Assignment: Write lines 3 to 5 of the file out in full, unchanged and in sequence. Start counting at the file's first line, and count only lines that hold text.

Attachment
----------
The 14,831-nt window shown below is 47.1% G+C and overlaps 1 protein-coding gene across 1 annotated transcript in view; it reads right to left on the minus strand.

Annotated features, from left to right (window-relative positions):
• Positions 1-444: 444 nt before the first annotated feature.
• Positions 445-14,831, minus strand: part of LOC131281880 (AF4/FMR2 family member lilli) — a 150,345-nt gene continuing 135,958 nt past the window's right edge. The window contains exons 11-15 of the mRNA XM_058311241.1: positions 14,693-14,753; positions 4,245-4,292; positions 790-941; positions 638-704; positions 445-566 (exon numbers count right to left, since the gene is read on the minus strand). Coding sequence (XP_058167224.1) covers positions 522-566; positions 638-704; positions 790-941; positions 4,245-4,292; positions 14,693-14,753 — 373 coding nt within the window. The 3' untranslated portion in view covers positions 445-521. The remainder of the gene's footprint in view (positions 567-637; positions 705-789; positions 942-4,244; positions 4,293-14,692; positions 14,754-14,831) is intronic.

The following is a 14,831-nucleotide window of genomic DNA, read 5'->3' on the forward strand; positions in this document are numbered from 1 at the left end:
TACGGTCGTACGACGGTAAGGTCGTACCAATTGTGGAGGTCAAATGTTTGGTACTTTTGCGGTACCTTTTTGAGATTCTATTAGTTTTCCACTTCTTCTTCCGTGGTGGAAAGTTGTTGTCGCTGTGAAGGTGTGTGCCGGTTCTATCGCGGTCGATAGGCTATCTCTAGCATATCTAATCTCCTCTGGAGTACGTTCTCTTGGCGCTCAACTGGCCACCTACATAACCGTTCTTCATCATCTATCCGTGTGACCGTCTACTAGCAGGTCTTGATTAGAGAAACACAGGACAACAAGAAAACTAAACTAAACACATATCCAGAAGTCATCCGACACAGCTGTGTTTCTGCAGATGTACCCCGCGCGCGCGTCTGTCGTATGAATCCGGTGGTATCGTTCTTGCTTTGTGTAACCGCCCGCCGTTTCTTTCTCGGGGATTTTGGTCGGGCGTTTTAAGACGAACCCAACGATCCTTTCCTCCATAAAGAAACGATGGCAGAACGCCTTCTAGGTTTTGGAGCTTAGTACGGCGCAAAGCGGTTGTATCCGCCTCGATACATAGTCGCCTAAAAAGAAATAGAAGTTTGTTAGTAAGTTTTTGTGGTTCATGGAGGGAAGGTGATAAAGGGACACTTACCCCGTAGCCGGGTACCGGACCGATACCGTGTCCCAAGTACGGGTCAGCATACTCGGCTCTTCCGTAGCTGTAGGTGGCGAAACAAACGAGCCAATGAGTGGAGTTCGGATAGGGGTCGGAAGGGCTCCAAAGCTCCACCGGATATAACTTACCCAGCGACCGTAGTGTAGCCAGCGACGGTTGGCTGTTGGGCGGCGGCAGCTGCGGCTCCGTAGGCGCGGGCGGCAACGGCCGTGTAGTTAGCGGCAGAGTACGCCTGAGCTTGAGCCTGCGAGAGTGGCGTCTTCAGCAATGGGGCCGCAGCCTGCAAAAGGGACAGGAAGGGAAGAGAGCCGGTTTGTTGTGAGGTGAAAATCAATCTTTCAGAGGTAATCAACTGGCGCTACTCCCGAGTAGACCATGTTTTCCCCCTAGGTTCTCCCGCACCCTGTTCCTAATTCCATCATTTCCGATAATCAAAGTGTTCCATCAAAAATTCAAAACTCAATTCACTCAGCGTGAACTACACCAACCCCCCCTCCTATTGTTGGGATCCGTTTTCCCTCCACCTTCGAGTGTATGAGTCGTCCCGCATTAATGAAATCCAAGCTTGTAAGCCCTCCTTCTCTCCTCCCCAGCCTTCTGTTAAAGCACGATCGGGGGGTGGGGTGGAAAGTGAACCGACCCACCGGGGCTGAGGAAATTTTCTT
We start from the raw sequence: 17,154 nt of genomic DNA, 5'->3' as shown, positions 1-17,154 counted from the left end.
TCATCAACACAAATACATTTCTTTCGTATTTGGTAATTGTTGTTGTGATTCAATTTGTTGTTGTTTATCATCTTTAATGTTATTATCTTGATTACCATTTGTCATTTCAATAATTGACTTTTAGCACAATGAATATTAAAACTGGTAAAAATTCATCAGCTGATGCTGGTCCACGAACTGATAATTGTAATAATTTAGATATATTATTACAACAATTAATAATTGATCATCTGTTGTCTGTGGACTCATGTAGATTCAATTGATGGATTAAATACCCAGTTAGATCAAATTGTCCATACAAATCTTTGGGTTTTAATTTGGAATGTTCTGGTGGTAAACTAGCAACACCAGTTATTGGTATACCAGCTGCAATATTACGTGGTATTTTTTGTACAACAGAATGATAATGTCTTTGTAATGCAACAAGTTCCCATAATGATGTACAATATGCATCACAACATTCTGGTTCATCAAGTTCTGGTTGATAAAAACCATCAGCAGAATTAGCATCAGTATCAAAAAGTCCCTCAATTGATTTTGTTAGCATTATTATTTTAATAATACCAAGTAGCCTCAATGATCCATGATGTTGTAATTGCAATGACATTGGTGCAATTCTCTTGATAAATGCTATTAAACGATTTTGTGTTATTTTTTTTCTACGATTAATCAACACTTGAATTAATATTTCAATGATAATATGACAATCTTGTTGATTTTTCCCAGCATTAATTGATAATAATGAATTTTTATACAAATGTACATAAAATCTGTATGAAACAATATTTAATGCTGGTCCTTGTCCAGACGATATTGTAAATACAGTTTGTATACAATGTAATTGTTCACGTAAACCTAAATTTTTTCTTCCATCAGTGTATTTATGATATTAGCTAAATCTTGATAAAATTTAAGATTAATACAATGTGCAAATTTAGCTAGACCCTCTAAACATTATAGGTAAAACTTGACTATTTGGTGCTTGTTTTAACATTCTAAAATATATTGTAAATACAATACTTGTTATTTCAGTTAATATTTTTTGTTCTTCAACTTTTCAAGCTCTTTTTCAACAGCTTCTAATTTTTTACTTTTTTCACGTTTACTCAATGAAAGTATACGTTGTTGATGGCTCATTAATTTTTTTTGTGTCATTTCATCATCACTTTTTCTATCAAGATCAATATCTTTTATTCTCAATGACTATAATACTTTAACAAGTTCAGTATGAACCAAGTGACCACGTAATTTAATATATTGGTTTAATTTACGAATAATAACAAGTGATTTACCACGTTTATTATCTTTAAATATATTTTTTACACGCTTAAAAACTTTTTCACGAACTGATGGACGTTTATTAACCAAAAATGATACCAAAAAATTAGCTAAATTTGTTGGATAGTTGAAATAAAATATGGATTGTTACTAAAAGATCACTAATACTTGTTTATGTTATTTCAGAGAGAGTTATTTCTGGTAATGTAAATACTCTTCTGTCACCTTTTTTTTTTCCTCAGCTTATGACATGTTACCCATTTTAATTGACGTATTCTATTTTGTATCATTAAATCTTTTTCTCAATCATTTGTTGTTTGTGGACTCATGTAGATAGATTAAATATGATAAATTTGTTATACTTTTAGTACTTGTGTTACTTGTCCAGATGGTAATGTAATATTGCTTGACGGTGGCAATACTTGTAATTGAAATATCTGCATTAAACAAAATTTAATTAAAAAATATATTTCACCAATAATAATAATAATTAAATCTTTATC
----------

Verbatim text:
• Positions 1-444: 444 nt before the first annotated feature.
• Positions 445-14,831, minus strand: part of LOC131281880 (AF4/FMR2 family member lilli) — a 150,345-nt gene continuing 135,958 nt past the window's right edge. The window contains exons 11-15 of the mRNA XM_058311241.1: positions 14,693-14,753; positions 4,245-4,292; positions 790-941; positions 638-704; positions 445-566 (exon numbers count right to left, since the gene is read on the minus strand). Coding sequence (XP_058167224.1) covers positions 522-566; positions 638-704; positions 790-941; positions 4,245-4,292; positions 14,693-14,753 — 373 coding nt within the window. The 3' untranslated portion in view covers positions 445-521. The remainder of the gene's footprint in view (positions 567-637; positions 705-789; positions 942-4,244; positions 4,293-14,692; positions 14,754-14,831) is intronic.

The following is a 14,831-nucleotide window of genomic DNA, read 5'->3' on the forward strand; positions in this document are numbered from 1 at the left end: